Highly commended at the Wanderlust World Guide Awards in 2018, G Adventures’ Angkor Wat expert Phauk Kimhoun talks travel experiences, temples and what life's really like on tour...
Phauk Kimhoun won a Highly Commended award at the Wanderlust World Guide Awards 2018.
A self-confessed history buff, Phauk spent hours exploring Cambodia’s Angkor Wat complex when he was younger, reading about the temples and listening to guides recalling their history to travellers.
It was these grassroots interactions that inspired him to become a guide. Meeting people from all over the world is the thing Phauk loves most about his job.
He is passionate about sharing cultures, beliefs, food and, in his own words: “Being part of something bigger than he is.”
He goes above and beyond in his role, not just introducing travellers to various sites but also educating them about local projects that give back to the communities they visit.
At school in Cambodia, I always liked to read about history. After finishing my studies, I moved to Siem Reap, where I worked in a restaurant – but I was fascinated by the temples of Angkor.
So, after my job finished, I’d go and listen to the guides talk, lingering behind them, sneakily, learning what I could. Then, when the guests left, I’d ask them questions about how it was built.
It was Angkor’s big stones that fascinated me – just how did they lift them into place? In the stories they said the temples were built by magic, but I didn’t believe that, so I studied, passed exams and learned so much that I became a guide there.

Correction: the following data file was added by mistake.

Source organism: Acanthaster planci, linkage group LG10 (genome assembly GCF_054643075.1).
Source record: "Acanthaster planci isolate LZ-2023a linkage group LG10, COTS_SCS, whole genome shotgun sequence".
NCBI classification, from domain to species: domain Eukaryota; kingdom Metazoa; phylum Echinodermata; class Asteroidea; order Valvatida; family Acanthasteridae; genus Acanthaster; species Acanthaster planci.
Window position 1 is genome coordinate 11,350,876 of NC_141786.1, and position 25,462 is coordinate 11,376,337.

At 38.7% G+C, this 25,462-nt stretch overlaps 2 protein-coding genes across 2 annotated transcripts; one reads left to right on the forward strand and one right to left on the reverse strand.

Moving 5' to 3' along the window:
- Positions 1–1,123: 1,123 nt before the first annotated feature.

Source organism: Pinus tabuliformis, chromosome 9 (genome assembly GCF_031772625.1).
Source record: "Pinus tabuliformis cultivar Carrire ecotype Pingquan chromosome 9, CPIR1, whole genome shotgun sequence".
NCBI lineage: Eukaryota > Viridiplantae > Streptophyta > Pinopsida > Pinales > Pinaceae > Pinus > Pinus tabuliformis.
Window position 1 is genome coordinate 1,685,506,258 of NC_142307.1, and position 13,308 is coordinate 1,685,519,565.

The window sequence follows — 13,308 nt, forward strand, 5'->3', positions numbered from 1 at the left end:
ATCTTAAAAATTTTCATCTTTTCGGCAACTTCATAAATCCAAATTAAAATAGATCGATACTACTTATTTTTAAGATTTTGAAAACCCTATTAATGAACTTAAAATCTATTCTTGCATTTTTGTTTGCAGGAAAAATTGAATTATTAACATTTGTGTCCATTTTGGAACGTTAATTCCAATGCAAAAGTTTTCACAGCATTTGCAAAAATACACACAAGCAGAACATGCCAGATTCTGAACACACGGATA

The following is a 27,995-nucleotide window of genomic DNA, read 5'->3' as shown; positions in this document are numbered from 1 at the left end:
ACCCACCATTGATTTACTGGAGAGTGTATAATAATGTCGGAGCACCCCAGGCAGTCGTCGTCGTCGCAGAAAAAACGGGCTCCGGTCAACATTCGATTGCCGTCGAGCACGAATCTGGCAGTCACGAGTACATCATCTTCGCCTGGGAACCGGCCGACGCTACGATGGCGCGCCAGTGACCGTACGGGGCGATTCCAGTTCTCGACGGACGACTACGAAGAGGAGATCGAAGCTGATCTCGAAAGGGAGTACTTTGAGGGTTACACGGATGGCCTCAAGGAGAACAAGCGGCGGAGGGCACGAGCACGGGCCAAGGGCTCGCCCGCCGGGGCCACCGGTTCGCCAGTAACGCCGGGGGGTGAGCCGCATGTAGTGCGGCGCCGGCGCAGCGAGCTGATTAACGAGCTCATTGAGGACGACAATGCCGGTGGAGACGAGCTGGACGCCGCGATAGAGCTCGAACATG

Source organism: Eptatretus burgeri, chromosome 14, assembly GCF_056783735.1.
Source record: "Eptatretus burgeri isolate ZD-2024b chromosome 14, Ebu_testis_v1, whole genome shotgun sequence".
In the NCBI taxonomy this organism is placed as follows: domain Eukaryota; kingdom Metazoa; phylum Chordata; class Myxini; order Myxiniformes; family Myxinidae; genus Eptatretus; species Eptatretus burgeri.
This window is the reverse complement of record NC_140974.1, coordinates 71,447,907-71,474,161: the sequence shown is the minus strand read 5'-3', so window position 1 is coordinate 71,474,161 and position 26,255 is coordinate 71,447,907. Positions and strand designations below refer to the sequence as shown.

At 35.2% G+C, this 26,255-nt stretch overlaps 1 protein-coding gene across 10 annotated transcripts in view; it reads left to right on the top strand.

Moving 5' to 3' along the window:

Most people spend a whole day there, but between midday and 1pm, when the tour buses go for lunch, and at about 5pm (arrive at 4, as the park closes at 6), just as people start to leave, are when the big temples empty out and are least crowded.
I’m not, for example, saying eat a whole tarantula spider, but try it. I tell all my guests: when you go back home and people ask you how it was, wouldn’t you rather say you did something than not?
It can get busy, but if you stay on a boat overnight, those who do day tours quickly disappear and you get the waters to yourself late at night and early in the morning.
I always tell my experiences to the tour groups. If they don’t engage with the stories, I lead by democracy and move on. If people have their own thoughts, you can’t change their mind.
In my country we believe in ghosts. So, I often tell my own ghost story. There were 800 families in my community, and only three had kids who studied; I was one of them, my friend another.
After school he offered to give me a lift on his bike but didn’t show up. I later learnt he’d died. We believe that seven days after death, people wake up. On that day, I rode past the temple where he was cremated.
Suddenly, the trees moved independently of the wind, my hairs stood on end and my bike got so heavy that it felt like it weighed 200kg. I think that it was my friend coming to tell me something – then I felt something jump off my bike, and I pedalled on.
I was on a three-day cruise with 16 people up the Mekong River when the engine burnt out on the first day.
We got another, but it was an hour before sunset and we couldn’t make our stop, so we found the nearest village and moored there.
I sent out someone for food and, in the end, the guests had a great time, sleeping on the boat beside each other – they enjoyed that the most.
Travellers want a guide who will change how they see things – that and lots of patience.
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